Updated at 22:06,23-05-2018

Sanctions, peace talks, Bologna process: is there hope for change?

Tatsiana Kulakevich, BelarusDigest

After a second attempt, on 14 May Belarus joined the Bologna process and the group of 47 countries forming the common European Higher Education Area (EHEA).

While Belarus's acceptance into the Bologna process may open up prospects for long-term improvements in Belarusian education, there should not be any illusions about the full implementation of the Bologna principles or real political liberalisation in the country.

Minsk is utilising politically neutral spheres to improve his relationship with the West. EU officials should keep this in mind that after his 21 years in power, Lukashenka has continued to play off the EU and Russia for his own sake.

Between East and West

By all appearances, the situation looks as if it is a repeat of the scenario that unfolded before the presidential elections in 2010, when a brief period of warming up between Minsk and Brussels was later shattered by mass repression after the elections in December. Since that time, the relationship has deteriorated or been consistently poor, right up until the recent thaw that has gained traction following Minsk's hosting of peace talks.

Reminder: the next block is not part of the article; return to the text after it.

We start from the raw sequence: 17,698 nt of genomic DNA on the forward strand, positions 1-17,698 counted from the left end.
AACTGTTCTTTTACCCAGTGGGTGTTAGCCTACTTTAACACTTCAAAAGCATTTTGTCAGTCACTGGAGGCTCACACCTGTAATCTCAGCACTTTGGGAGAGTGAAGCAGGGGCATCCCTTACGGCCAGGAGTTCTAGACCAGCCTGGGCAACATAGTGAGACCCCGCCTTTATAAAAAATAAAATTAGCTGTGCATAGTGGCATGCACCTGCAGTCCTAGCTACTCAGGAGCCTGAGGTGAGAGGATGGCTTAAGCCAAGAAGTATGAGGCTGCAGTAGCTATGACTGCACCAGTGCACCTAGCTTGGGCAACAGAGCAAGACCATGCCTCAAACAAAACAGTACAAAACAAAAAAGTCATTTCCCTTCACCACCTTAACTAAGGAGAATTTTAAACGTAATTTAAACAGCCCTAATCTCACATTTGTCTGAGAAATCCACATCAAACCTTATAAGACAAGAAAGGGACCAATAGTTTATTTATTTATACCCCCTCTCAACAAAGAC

Taking sides for Lukashenka is not an easy task: too pro-West and he seems problematic for the Russian side. Too pro-Russian and he appears as if he is ready to surrender Belarusian statehood to Russia. Nevertheless, Lukashenka has been playing the balancing game for a long time and is quite good at it.

Lukashenka did not hesitate to openly call Russian trade policies brainless and threatened to leave the Eurasian Union when Russia limited imports on certain Belarusian goods due to Russian sanctions against the EU. Lukashenka clearly understands the vulnerability of Belarusian economy due to its overwhelming dependence on the Russian market.

Lukashenka has shown his disdain for Russia's foreign policy by refusing to recognise Abkhazia and Ossetia or join in the Russian sanctions against Europe. However, this behaviour has resulted in gas, oil and food products problems for the Belarusian economy, a sign that Lukashenka's speeches can only go so far.

He is not willing to open up to Europe either. On February 16, he clearly declared in an interview with the state-run Russia 1 TV channel: If you think thats the reason [for the peace talks], that I'm turning to someone - get that rot out of your head.

A Thaw between the West and Belarusian Head of State

Belarusian media has called the Minsk peace talks over Ukraine a great diplomatic victory for Belarus and, personally, for Alexander Lukashenka. A visit by the French President Francois Hollande and German Chancellor Angela Merkel gave grounds for Belarusian authorities to say that Minsk is the capital of Eastern European diplomacy.

It also demonstrated to the Belarusian opposition, in the wake of the presidential elections later this year, that the EU has no intentions of battling with a dictatorship in the heart of Europe in the near future.